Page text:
President for a day?

Hannah of Grand Haven asked, "I heard a Grand Haven man was once president of the United States. I don't believe it. Is it true or is somebody pulling my leg?"
Mark Brooky
Feb 4, 2013

 

ANSWER:

Yes, it is true — sort of.

In any case, it was a very short administration.

Thomas White Ferry was president of the U.S. for one day, according to a Ripley's Believe It or Not item.

Ferry was a U.S. senator, born on Mackinac Island in 1826 but moved to Grand Haven with his family when he was 8 years old. He was elected to Congress in 1860 and served in the Senate from 1871-83.

On March 4, 1877, Ferry could be considered president because President-elect Rutherford Hayes — who was to succeed Ulysses Grant, whose term expired March 4 — refused to take the oath of office on a Sunday. Since the vice president had died and Ferry was president pro tem of the Senate, the Grand Haven man was at that time the next in line.

In his local history book, "Grand Haven in the Path of Destiny," Dr. Dave Seibold says congressional historians invalidate the idea because Ferry didn't take the oath and was never sworn into office.

Hayes took the oath and became president on March 5.

Do you have a question for the Tribune? E-mail it to news@grandhaventribune.com, and type MAILBAG in the subject line. Or mail it the old-fashioned way to: Grand Haven Tribune, MAILBAG, 101 N. Third St., Grand Haven, MI 49417. We'll do our best to get you an answer! A new Mailbag appears on grandhaventribune.com at 5 p.m. Mondays, Wednesdays and Fridays.

Comments

PaulTrap

Thomas White Ferry was acting Vice-President, but he was not President. Dave Seibold was right--Ferry never took the oath of office. If he had it would have been invalid for Rutherford B. Hayes had already taken the oath. The election of 1776 was the most controversial in history. Four states returned duplicate sets of electoral votes. As President of the Senate, Ferry helped form a commission to determine which set of those votes would be counted. Samuel Tilden who had won the popular vote needed just one of the disputed votes to be elected. Republicans approached Southern Democrats and promised if they would not object to the process; (1) large appropriations would be made to help rebuild the South (2) a Southerner would be appointed to the cabinet and (3) federal troops would be removed from the South thus removing protection for the freed slaves. Southern leaders agreed and Hayes received ever one of the disputed votes. Republican leaders were afraid Tilden may have a federal judge swear him in on Sunday and claim the Presidency so they arranged for President Grant to host a White House dinner on Saturday night with the Chief Justice present. At stroke of midnight the oath was administered both verbally and in writing. (Hayes was the only President to take the oath in writing).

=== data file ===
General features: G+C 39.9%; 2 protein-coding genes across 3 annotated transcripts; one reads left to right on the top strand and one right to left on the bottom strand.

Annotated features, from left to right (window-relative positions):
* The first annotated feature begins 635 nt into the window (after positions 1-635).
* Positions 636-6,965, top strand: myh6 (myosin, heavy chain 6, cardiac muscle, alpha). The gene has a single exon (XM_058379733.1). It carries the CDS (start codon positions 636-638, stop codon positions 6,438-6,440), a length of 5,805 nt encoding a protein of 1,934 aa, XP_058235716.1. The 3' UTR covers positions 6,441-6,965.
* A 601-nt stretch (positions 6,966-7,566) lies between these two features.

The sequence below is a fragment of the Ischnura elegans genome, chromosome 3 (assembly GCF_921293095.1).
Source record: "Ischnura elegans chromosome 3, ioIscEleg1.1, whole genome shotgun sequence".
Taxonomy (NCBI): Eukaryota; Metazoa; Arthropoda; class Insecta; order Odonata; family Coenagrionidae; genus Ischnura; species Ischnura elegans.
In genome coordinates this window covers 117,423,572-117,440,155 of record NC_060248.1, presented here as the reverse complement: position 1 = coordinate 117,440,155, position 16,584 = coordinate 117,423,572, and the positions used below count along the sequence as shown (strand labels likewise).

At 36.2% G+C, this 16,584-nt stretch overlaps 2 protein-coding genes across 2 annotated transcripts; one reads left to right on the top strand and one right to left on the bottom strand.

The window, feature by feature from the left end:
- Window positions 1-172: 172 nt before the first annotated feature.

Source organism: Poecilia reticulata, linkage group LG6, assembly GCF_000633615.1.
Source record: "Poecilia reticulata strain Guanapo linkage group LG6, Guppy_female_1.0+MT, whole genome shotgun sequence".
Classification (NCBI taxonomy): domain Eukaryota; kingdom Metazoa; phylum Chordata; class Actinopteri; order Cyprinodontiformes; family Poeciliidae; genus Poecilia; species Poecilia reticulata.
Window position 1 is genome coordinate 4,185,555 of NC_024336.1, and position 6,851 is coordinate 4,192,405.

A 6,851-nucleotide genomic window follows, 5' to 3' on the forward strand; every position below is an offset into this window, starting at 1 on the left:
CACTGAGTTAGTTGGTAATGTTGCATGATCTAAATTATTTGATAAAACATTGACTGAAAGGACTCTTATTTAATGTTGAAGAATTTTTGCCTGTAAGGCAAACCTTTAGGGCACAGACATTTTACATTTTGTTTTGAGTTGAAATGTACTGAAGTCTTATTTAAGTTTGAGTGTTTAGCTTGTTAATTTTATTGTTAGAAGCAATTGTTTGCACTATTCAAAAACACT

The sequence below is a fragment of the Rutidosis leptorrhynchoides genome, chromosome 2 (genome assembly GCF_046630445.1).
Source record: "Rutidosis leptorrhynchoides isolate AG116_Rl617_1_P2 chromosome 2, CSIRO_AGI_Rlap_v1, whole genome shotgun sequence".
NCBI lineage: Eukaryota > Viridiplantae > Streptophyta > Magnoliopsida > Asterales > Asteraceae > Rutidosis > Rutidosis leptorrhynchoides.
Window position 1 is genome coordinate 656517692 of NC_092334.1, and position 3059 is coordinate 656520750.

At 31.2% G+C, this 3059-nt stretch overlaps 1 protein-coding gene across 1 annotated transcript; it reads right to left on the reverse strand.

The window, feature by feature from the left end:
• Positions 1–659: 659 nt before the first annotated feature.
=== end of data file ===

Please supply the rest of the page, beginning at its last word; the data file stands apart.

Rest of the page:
Mark Brooky

Thanks for the info, Paul. You do mean the election of 1876, right?

Walking Alive

Moderators have removed this comment because it contained Personal attacks.

Mark Brooky

I received this fact-filled e-mail on Friday from Michael Ireland, adding to our "President for a day" discussion:

Hello,
This is in regards to the MAILBAG question about a Grand Haven man being President of the United States for one day.

The Thomas W. Ferry claim to the Presidency is one of two legendary “President for a Day” stories. The first was Senator David Atchison on March 4, 1849. Neither of which are true.

President Hayes began his term as President on March 4, 1877. However, that date being a Sunday, he had his public swearing –in on Monday, March 5, 1877. Not known by many at the time, Hayes took the oath of office privately at the White House on Saturday, March 3, 1877. The election of 1876 was controversial in that the Democratic candidate for President, Samuel Tilden, had more votes than the Republican candidate Hayes. In that election 185 electoral votes were necessary to win. Tilden had 184 (one short) and Hayes had 165 with 20 electoral votes in dispute. A bi-partisan Congressional commission decided (on a straight partisan vote) to give all 20 in dispute to Hayes thus giving him the Presidency. This was finally done on March 2, 1877 just two days before Inauguration Day.

The sitting President, Ulysses S. Grant, invited the now-President-elect Hayes to dinner at the White House on the evening of March 3. Because of the controversial partisan awarding of the disputed votes, President Grant and his Secretary of State Hamilton Fish were afraid Tilden may try a power grab on Sunday the 4th to claim the Presidency for himself. So, they encouraged Hayes to take the oath of office that night.

On the evening of March 3, Hayes, Grant, and Fish quietly left the White House dinner and went to the Red Room where Chief Justice Morrison R. Waite gave Hayes the oath. Waite gave the oath of office to Hayes again on the 5th in a public inauguration ceremony on the East Portico of the Capitol Building.

Senator Thomas W. Ferry of Grand Haven was President pro tempore of the Senate when Vice President Henry Wilson died of a stroke on November 22, 1875 thus putting him next in line to the Presidency for the last several months of Grant’s administration. Ferry actually presided over the counting of the electoral votes for that election (1876) and gave the oath of office to new Vice President William Wheeler on March 5th in the Senate chamber.
 
Yours For History,
Michael A. Ireland
Grand Haven, MI

 

Post a Comment

Log in to your account to post comments here and on other stories, galleries and polls. Share your thoughts and reply to comments posted by others. Don't have an account on GrandHavenTribune.com? Create a new account today to get started.